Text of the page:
Louisa: It is an open source app. On our website, you can add both public fountains as well as enterprises. By using 4 hashtags #refill #refill-station #trinkwasser #leitungswasser (tap water) users can find the refill station in the Karte von Morgen website or app (available in beta-version).

Can any venue be a refill station?

Stephanie: Some people wonder whether we should add restrictions. Could an 18+ adult store be a refill station? Or what about large coffeehouse chains, who serve all take-away drinks in single-use plastics? These are tricky questions. We decided not to take stands here. Everybody should be able to join the network. The more stations the better.

Louisa: Again, the community is self-supporting here. When people have bad experiences with a certain refill station, or when the refill station is not in use anymore they can give online feedback. Or even delete the station.

Refill stations and public fountains in Hamburg, Germany. Source: Karte von Morgen

I agree. You cannot control everything. Plus, people can always choose to not use certain refill stations. Last question: where do you think Refill Deutschland will be in five years?

Stephanie: I don’t know, I’ll be almost 60 years old by then! Let’s hope we do not need Refill Deutschland anymore. Because refilling and drinking tap water even at home has become completely normal.

Louisa: I would hope so, too. But nah, I think we’ll still be there informing and inspiring the public, because as with other sustainable changes, it probably needs more time sadly…

Cool! In the meantime, we’ll keep you up to date on the latest developments. Thank you so much for sharing your experiences, Stephanie and Louisa. Tschüss!

JOIN THE MOVEMENT

Refill Deutschland hardly uses promotional materials due to environmental concerns, so let us help them with a bit of promo here on this blog…

Do you have a venue in Germany and would you like to become a refill station too? Great! It is fairly simple:

  1. print/order your Refill Deutschland window sticker and optionally a poster;
  2. list your refill station on the map;
  3. invite thirsty refillers;
  4. (optional) add your refill station to other international refill apps, (read our blog for more information).

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TAP WATER AT CAMINO SANTIAGO DE COMPOSTELA

Is Santiago de Compostela tap water safe to drink? Yes, it’s very safe! Last month, Michal and I walked a part of the Camino del Norte (the northern Spain coastal route). We were amazed by the beautiful scenery, but also by the large number of refill stations. And the taste of tap water was quite good. However, some water fountains were out of order and we got a bit thirsty! In addition, many hostels were closed due to Covid-19 (for the entire year). Therefore we’d like to share some tips with you.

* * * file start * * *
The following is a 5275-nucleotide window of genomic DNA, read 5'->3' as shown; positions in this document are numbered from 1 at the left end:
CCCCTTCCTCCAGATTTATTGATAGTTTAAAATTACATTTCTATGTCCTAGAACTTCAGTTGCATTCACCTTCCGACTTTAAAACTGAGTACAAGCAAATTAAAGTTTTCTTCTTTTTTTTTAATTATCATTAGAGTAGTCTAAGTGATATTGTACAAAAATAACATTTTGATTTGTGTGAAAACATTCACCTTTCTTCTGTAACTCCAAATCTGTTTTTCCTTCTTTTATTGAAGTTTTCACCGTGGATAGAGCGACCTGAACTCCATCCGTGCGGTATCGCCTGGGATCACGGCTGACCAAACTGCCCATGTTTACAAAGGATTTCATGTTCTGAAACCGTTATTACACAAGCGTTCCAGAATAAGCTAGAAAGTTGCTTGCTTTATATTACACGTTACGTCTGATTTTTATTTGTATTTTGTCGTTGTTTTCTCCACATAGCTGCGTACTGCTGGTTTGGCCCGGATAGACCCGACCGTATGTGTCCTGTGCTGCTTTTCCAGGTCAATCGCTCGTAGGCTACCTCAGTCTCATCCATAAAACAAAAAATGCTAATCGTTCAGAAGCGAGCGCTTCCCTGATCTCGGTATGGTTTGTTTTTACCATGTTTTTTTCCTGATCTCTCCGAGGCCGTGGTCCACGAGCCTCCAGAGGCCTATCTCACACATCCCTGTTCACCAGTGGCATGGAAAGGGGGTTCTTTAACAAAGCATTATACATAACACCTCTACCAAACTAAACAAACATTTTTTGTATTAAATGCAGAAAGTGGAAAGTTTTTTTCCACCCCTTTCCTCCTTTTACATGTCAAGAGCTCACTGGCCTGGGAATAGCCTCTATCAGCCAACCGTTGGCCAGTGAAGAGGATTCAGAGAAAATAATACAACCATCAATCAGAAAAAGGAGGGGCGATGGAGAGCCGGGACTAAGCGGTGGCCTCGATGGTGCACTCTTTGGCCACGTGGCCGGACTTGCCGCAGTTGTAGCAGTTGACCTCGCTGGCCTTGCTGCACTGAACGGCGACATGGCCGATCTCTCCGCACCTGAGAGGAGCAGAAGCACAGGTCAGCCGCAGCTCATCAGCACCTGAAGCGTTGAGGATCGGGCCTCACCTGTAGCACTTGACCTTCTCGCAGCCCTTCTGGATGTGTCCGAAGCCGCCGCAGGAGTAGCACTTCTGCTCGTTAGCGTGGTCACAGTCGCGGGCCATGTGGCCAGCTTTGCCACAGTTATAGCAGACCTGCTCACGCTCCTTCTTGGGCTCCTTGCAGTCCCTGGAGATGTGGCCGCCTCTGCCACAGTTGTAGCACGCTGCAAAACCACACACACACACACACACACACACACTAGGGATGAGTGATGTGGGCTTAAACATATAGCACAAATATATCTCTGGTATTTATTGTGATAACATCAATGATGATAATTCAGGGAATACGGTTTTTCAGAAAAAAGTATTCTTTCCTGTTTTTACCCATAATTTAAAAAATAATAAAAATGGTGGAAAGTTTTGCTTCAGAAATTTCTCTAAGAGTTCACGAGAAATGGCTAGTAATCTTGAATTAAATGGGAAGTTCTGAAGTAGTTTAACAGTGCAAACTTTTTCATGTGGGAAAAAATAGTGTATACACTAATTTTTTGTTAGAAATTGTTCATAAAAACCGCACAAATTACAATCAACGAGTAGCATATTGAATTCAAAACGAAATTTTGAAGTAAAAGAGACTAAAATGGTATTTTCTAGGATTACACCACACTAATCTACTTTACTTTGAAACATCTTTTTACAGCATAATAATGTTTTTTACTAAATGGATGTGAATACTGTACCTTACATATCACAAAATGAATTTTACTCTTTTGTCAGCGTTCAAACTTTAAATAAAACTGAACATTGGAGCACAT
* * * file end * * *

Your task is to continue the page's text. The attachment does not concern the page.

Yeah, water fountains!

TIPS TO STAY HYDRATED

  • How much water should you bring? Take enough water with you on your walks but don’t overdo it. It’s just too heavy! We took 1 L per person. This was enough with the exception of two stages (day 4: from Deba to Markina–Xemein; and day 5: from Markina-Xemein to Guernika). So bring a bit more on remote routes.
  • Pay attention that water fountains are suitable for consumption. “No potable” indicates that you cannot drink the water.
  • Very important: frequently drink small amounts to stay well hydrated.
  • Make sure your drinking equipment is easy to clean.
  • Bring a lightweight thermos flask. Cold water is a big reward when walking 8 hours a day.  
  • Make sure you know roughly where you will be able to refill. Many public fountains are listed on the water refill app Closca. You can also ask the friendly locals for help. ‘Where can I refill my water bottle?’ = Non bete dezaket ur botila (in Basque) / ¿Dónde puedo rellenar mi botella de agua? (in Spanish)
Locating refill stations (mainly public fountains) in Spain with the Closca app

Note: we walked the northern coastal route (from Irun to Güemes). We brought our own tent and camping equipment. This came in handy as many hostels were closed due to Covid-19. We heard from other pilgrims that facilities on the Camino Francés are generally better (including food, lodging and water fountains), but we do not know about possible changes due to Covid-19.

ABOUT THE CAMINO DE SANTIAGO / WAY OF ST. JAMES

Each year thousands of pilgrims walk the Camino de Santiago (also known as Way of St. James). This route is a network of pilgrims’ ways or pilgrimages leading to the cathedral of Santiago de Compostela in Galicia, northwestern Spain.

Network of pilgrim’s ways – Source: Wikipedia
  • The Camino Francés (870 km) is by far the most popular route. It starts in Saint-Jean-Pied-de-Port (France) and passes Pamplona, Logroño, Burgos and León. Hostels or monasteries are located about every four to ten kilometres.
  • The Camino Portugués is the second most popular way. The route starts in Lisbon or Porto. From Porto there are two options: the Camino Central (241 km) and the Camino Costal (265 km).
  • The Camino del Norte (the one we did) is an 817 km coastal route from Irun (Basque country) along the northern coastline of Spain. The route passes through San Sebastian, Bilbao, Santander and Oviedo. It is less crowded and the hikes can be challenging. Hostels are 20 to 35 kilometres apart.

SHARE YOUR EXPERIENCE!

Do you have tips for other pilgrims? How much water should they take? What other gear do they need to bring? And which hostels are closed due to Covid-19? Please share your tips.